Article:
Nevada’s ‘entity’ sports betting legislation was narrowly approved by the state Senate on Thursday. Legislators approved SB 443 by a vote of 11-10, split strictly down party lines, Republicans edging out Democrats. The bill now heads to the state Assembly, where Republicans hold a larger majority.
SB 443 would allow out-of-state individuals to place wagers with Nevada sportsbooks via a Nevada-based entity. The bill seeks to avoid conflict with the federal Wire Act of 1961 – which bars such cross-border wagering – by denying out-of-state residents a direct line to the spotsbooks. Instead, the non-Nevadans will be like investors in a mutual fund, profiting from winnings but unable to dictate wagering preferences.
Non-Nevadans looking for greater wagering freedom are pinning their hopes on New Jersey’s quest to overcome the federal PASPA sports betting prohibition. The court fight, argued last month at the US Third Circuit Court of Appeals, is over the state’s desire to permit sports betting at Atlantic City casinos and state racetracks. The Court has yet to issue its verdict but, should New Jersey be allowed to go down this road, many other US states would follow.
Speaking via Skype at this week’s iGaming North America 2015 in Las Vegas, New Jersey State Senator Ray Lesniak handicapped the likelihood of a favorable ruling at 85% to 90%. Lesniak, a strong proponent of his state’s gambling industry, called the Third Circuit panel ‘the best shot [New Jersey] will ever have.” Even if the Third Circuit doesn’t outright side with the state, Lesniak believes it will lay out a viable alternate path to achieving betting legalization.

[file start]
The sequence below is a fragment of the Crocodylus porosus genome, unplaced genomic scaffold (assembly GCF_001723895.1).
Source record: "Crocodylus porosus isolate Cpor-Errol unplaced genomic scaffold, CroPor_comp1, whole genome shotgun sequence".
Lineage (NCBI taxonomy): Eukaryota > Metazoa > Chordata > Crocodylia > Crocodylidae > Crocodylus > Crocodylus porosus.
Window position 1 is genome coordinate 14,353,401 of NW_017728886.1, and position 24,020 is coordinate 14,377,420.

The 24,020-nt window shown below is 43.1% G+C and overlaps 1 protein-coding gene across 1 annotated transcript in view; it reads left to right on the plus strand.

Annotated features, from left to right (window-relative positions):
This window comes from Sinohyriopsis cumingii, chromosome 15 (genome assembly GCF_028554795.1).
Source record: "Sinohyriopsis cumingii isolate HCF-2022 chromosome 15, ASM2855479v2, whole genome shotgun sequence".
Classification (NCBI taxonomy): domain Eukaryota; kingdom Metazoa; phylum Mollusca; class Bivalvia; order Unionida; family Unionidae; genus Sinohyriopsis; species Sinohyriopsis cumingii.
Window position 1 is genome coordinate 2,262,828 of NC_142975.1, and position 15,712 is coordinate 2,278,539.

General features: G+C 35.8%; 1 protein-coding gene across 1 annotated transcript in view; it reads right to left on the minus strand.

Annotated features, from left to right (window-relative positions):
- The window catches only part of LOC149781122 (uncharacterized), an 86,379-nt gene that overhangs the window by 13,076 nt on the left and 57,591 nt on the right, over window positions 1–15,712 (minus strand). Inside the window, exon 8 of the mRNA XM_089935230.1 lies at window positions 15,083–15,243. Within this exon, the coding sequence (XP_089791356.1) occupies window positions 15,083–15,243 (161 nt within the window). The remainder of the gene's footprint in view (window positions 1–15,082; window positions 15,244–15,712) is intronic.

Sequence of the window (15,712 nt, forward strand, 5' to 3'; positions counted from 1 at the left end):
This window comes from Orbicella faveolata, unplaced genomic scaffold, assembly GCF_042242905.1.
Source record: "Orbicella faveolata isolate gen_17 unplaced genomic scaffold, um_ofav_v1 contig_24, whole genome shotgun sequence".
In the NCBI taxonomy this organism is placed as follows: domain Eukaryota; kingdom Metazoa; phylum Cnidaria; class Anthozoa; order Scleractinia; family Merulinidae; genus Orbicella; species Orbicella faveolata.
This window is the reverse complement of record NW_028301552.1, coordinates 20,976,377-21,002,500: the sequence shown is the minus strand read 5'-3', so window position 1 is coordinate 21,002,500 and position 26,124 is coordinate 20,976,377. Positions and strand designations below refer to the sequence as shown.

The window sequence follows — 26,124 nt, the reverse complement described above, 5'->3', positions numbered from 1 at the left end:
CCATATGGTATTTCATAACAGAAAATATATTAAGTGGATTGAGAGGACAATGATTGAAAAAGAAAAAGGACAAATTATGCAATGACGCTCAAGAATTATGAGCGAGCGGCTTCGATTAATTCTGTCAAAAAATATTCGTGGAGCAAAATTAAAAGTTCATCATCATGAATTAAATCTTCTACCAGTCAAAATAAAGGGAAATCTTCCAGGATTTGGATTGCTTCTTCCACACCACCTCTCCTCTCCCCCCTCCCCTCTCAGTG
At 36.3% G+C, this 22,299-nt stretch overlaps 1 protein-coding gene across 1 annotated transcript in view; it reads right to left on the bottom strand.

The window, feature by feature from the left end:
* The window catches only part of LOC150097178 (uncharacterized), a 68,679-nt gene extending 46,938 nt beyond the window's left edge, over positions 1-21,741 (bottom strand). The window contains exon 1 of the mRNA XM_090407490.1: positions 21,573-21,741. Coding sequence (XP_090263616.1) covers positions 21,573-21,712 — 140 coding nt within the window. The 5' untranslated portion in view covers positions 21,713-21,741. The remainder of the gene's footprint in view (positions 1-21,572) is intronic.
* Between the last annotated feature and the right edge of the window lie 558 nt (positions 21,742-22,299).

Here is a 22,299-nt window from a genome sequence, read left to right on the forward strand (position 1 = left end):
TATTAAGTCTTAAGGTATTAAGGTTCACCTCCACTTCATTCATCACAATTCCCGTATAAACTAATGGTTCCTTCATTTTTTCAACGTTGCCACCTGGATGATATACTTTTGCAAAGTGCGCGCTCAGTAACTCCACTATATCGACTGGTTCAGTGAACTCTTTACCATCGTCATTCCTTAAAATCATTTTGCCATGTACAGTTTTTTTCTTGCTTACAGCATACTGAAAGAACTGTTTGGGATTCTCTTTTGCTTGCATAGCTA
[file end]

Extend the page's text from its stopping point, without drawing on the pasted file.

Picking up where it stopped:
In the meantime, the owner of the National Basketball Association’s Washington Wizards has added his name to the list of NBA owners that would support legal sports betting. Ted Leonsis (pictured), who also owns the NHL’s Washington Capitals, told Sports Illustrated he supports NBA Commissioner Adam Silver’s call for a federal framework for legal sports bets. Leonsis believes the league would be “better to get in front of” the sports betting issue because “the consumer is going to do what the consumer is going to do.”